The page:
Home affordability problem will remain for at least a decade

Home affordability in Australia has progressively declined over the past decade.  Home prices today are “severely unaffordable”, and it will take 10 years of flat-lined prices to rectify this situation.

The AMP.NATSEM Income and Wealth Report has found that over the past decade median house prices increased  by approximately 147% , while after-tax incomes went up by only 50%. Although we have seen some significant home price falls over the past 6 months or so, average median values are still more than 7.3 times larger than after-tax incomes.

Sydney has reclaimed its position as the least affordable capital city in Australia, followed by Melbourne, Adelaide and Perth. Affordability issues have also spread beyond capital cities, with affordability levels in Wollongong, Newcastle, Mandurah and the Gold and Sunshine Coast now on par with the large capital cities.

Lack of home affordability has contributed to a growing number of Australians experiencing housing stress. The above study defines housing stress as devoting more than 30% of after-tax income to mortgage or rent payments. This has contributed to a significant number of people defaulting on their home loans or being in arrears with their other loans.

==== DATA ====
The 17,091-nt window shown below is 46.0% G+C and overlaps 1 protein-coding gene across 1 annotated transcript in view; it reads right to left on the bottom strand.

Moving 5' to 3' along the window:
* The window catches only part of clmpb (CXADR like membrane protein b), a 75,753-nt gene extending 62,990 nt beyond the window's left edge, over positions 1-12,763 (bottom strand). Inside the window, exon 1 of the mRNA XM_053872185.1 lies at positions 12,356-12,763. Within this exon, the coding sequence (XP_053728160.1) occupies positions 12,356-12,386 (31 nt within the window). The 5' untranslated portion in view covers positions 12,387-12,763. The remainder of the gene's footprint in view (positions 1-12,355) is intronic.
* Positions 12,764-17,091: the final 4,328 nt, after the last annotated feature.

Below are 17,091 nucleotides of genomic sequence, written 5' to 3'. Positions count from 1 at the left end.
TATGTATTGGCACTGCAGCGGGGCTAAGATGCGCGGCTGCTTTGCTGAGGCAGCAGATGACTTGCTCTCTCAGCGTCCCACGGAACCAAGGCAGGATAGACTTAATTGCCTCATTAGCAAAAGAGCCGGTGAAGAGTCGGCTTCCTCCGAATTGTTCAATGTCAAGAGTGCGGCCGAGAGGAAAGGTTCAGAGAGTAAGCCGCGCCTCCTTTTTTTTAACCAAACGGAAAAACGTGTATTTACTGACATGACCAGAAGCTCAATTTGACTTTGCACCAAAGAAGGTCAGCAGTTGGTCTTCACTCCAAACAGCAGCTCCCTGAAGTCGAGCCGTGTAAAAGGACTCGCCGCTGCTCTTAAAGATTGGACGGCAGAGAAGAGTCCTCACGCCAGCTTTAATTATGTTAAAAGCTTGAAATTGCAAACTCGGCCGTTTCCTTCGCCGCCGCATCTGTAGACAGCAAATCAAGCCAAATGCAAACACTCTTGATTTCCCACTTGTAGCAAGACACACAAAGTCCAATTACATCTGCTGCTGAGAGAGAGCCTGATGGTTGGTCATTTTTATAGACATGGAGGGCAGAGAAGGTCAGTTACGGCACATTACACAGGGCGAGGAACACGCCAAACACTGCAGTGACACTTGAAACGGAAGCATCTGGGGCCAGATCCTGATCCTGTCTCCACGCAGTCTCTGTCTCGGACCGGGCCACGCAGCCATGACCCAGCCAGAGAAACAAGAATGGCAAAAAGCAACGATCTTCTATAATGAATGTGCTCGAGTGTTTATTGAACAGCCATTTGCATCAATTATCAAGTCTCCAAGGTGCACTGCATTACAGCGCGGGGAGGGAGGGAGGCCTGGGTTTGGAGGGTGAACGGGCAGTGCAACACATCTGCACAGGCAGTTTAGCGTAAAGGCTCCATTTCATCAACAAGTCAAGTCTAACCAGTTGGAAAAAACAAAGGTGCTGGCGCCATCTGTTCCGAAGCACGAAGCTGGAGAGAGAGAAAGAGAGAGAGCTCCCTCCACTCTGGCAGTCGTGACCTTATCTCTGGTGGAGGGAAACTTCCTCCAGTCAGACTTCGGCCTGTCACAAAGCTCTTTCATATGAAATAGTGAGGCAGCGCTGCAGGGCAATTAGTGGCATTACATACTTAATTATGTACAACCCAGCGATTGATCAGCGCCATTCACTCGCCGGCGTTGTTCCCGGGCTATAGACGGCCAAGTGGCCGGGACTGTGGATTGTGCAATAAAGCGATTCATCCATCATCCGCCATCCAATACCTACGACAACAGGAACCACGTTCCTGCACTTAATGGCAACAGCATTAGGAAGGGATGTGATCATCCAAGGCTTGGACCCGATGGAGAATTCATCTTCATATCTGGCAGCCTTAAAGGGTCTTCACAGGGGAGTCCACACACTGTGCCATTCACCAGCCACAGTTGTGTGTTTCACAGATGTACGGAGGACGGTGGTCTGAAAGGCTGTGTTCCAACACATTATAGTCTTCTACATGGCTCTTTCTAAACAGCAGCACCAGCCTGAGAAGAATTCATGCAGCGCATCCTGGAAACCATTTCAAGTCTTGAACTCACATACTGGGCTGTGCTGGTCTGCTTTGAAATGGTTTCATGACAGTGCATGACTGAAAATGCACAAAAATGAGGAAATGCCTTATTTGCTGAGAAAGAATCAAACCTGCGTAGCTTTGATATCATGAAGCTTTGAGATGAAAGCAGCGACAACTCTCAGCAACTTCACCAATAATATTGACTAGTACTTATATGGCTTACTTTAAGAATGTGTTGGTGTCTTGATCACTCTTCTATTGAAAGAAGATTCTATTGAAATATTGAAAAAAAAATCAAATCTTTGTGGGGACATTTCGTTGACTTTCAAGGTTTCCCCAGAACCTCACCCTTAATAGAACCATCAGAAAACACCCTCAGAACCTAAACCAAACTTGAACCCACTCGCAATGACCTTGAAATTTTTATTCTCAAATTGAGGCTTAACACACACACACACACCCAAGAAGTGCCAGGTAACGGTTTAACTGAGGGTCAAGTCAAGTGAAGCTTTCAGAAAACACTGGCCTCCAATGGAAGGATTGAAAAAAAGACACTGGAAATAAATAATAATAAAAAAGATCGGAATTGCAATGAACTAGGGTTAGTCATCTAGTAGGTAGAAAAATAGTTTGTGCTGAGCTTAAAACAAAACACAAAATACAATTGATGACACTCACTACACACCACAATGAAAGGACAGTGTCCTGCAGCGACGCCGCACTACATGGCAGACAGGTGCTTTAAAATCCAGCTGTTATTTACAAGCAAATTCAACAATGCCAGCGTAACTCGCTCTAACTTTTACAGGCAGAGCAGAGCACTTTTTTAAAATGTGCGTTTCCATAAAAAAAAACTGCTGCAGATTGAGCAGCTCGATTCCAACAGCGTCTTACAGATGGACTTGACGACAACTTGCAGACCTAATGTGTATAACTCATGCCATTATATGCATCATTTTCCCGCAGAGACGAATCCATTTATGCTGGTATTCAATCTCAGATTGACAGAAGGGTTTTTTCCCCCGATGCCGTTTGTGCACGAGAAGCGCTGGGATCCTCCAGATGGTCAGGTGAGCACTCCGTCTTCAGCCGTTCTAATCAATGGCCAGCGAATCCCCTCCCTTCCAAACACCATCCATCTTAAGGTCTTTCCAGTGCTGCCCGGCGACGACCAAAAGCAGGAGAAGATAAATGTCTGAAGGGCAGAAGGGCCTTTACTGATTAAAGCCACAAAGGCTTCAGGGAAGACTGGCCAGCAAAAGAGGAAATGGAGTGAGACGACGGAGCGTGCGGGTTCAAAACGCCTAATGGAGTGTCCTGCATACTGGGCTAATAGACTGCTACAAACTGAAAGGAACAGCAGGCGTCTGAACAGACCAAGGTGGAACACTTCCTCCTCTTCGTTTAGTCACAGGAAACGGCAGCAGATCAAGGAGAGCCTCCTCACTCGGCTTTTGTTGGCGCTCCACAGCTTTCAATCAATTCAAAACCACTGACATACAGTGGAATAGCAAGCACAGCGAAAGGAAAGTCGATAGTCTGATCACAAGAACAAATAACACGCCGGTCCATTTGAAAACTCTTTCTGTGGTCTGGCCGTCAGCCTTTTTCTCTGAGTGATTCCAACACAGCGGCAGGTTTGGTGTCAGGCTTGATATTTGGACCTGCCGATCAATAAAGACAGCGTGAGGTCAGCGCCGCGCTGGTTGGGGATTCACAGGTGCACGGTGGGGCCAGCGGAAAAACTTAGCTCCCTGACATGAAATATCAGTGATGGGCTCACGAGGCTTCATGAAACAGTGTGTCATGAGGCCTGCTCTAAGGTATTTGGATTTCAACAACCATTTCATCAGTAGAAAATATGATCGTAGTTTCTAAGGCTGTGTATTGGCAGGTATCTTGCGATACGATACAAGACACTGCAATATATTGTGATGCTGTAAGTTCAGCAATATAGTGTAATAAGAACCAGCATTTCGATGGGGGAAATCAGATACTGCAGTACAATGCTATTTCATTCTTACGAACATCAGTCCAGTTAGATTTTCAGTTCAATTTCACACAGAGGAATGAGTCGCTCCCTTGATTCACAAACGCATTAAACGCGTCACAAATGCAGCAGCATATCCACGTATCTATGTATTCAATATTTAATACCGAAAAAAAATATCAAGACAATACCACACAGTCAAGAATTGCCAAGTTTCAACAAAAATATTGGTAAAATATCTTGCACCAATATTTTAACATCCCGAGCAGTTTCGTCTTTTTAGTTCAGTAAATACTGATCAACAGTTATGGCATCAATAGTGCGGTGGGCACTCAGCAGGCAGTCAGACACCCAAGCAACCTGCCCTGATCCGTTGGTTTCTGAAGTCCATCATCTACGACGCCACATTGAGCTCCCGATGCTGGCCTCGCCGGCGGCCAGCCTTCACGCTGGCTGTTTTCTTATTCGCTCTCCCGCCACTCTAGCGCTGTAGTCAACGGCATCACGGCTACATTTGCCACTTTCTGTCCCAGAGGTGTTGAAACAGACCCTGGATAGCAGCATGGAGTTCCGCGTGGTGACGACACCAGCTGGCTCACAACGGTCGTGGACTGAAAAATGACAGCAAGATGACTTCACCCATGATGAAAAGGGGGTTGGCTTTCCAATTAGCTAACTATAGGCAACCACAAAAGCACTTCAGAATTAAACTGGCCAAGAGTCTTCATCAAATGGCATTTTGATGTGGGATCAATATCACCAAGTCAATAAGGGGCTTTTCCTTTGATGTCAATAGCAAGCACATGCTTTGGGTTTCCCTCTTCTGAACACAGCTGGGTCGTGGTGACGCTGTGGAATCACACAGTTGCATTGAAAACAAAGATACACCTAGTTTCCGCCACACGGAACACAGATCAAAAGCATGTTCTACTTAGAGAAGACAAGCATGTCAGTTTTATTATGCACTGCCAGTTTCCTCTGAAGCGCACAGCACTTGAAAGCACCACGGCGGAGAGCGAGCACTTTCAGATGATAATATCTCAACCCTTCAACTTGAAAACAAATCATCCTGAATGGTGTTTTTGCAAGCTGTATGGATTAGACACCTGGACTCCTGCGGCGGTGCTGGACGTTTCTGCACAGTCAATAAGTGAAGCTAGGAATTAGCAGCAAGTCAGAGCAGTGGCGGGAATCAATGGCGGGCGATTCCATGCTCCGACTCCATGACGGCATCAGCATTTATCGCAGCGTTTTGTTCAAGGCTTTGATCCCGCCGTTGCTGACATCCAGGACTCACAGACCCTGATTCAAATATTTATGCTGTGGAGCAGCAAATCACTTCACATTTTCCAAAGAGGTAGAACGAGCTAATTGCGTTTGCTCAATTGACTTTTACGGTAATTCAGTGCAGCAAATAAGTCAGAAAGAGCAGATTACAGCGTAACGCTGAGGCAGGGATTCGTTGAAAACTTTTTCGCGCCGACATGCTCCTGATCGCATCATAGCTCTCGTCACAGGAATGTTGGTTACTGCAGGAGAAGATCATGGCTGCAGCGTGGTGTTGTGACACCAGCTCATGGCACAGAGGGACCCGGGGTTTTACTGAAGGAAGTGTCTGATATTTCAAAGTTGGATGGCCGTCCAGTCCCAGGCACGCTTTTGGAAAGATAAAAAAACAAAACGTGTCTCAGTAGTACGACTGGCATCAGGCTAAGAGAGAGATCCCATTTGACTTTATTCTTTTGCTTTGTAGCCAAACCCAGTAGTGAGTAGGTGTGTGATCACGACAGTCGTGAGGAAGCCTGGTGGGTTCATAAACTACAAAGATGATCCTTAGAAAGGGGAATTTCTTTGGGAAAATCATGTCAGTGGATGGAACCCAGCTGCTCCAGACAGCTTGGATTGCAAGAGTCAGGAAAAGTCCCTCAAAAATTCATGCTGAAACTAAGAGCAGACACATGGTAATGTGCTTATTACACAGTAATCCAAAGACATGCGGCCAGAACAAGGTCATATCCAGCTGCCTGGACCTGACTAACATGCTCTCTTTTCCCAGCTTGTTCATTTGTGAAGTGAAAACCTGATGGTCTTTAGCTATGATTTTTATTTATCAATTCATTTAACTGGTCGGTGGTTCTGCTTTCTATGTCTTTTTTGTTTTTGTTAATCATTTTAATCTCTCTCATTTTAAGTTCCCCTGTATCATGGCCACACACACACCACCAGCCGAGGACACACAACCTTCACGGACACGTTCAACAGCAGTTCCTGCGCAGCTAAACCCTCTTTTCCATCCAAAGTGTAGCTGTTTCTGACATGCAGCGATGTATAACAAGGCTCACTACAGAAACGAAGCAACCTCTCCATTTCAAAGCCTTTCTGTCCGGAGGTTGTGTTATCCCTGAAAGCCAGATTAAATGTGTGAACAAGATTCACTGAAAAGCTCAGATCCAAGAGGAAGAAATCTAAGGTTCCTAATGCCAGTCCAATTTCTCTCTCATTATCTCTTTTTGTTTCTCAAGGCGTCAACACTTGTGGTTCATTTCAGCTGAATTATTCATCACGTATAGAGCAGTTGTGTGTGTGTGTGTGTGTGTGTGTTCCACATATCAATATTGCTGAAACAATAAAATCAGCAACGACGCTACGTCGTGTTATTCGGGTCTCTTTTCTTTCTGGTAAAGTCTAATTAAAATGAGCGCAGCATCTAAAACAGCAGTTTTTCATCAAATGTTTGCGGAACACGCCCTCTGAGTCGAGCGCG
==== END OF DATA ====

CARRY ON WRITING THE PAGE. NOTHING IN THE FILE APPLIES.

“Housing stress is most severe for those purchasing a home, with 31% stressed, or those renting, with 30% stressed. Nearly one in 10 home buyers spend at least half their after-tax income on their home loans. This families very little money to live on. Certainly escalating home loan repayments due to increasing interest rates does not help in this matter.

The report has predicted it will take at least 10 years of flat house prices coupled with income growth to return housing to an affordable level.

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